Since Thursday, Greece has been going through a scorching period which is expected to peak on Monday and Tuesday, according to weather forecasts. It had been affected by a similar heat wave in July 1987, which mainly affected Athens and killed more than a thousand, due to the lack of air conditioning and air pollution.
“We are facing the worst heat wave since 1987” which causes “a load on the electricity network”, declared Prime Minister Kyriakos Mitsotakis after a meeting with officials of the Greek distribution operator electric, Admie.
Up to 45 degrees in the Peloponnese and Thessaly
Kyriakos Mitsotakis assured that the authorities “were doing everything possible to cope with the situation” and urged users to “limit their consumption especially at the beginning of the afternoon and during the night”.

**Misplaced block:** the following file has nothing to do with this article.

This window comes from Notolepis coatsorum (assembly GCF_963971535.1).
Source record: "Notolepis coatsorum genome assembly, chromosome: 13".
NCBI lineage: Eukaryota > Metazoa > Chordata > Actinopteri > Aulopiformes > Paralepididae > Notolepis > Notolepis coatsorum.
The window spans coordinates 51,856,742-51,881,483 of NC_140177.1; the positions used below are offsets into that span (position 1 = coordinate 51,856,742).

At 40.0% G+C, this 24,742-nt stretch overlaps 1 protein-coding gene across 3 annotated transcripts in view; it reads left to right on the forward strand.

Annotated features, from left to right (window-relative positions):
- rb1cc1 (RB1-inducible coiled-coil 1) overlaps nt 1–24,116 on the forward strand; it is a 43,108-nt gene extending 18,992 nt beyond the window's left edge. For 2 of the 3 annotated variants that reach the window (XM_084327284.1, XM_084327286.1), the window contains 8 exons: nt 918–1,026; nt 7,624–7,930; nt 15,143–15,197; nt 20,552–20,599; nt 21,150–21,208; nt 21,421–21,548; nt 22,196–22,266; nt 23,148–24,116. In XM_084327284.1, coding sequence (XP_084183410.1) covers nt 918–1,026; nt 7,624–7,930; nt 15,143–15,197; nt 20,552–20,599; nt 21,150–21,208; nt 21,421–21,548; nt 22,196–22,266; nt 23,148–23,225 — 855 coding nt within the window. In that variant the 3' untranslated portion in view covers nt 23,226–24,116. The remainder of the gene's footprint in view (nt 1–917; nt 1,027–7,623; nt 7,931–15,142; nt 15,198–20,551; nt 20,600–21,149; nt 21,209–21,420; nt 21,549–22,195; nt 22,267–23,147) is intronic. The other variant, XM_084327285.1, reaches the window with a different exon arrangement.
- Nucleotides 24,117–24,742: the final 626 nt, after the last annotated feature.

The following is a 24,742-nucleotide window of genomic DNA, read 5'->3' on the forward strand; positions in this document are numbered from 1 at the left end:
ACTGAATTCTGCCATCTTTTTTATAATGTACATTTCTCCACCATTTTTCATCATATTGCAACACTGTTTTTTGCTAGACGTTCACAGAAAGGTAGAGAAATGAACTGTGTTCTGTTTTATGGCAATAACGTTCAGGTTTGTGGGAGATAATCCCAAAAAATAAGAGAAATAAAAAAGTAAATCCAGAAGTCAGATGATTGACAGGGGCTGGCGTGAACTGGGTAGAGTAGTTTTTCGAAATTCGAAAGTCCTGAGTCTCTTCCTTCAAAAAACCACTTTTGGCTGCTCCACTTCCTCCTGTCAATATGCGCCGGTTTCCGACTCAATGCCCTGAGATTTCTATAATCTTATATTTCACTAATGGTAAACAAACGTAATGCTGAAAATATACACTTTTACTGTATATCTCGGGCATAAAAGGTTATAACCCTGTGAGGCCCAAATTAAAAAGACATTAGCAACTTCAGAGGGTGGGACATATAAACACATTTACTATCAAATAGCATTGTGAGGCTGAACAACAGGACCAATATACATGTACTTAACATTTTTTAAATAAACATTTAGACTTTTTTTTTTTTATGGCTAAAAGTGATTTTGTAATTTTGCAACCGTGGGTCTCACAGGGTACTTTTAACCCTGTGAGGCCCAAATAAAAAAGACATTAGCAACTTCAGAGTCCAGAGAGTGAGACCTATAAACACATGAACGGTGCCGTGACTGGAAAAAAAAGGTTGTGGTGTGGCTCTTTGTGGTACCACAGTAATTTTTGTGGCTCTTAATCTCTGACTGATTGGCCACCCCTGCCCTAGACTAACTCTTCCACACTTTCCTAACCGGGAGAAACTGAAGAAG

The weather services forecast temperatures of 40 to 42 degrees Celsius on the islands and 41 to 43 degrees on the mainland for Monday and Tuesday, with highs of 44 to 45 degrees in the Peloponnese and Thessaly (north).
In Athens, the mercury will exceed 40 degrees, with highs of 43 degrees and lows of 31 degrees, according to the Greek meteorological services.
Several fires broke out in Greece last weekend, without causing any casualties, especially on the island of Rhodes and the northwest of the Peloponnese. These two fires were “in recession” Monday but the firefighters were still trying to control them.
“1,584 fires in July against 953 in 2019”
“In July we had 1,584 fires against 953 in 2019,” said Deputy Minister of Civil Protection Nikos Hardalias on Star TV, estimating that “we are no longer talking about climate change but about a climate threat”.
“We are in a phase of absolute climatic deregulation”, he also said on public television ERT, specifying that “in the last 48 hours, we have had 116 fires” in Greece.
Heatwaves are a clear marker of global warming, scientists say, and these heat waves are set to multiply, lengthen and intensify even more.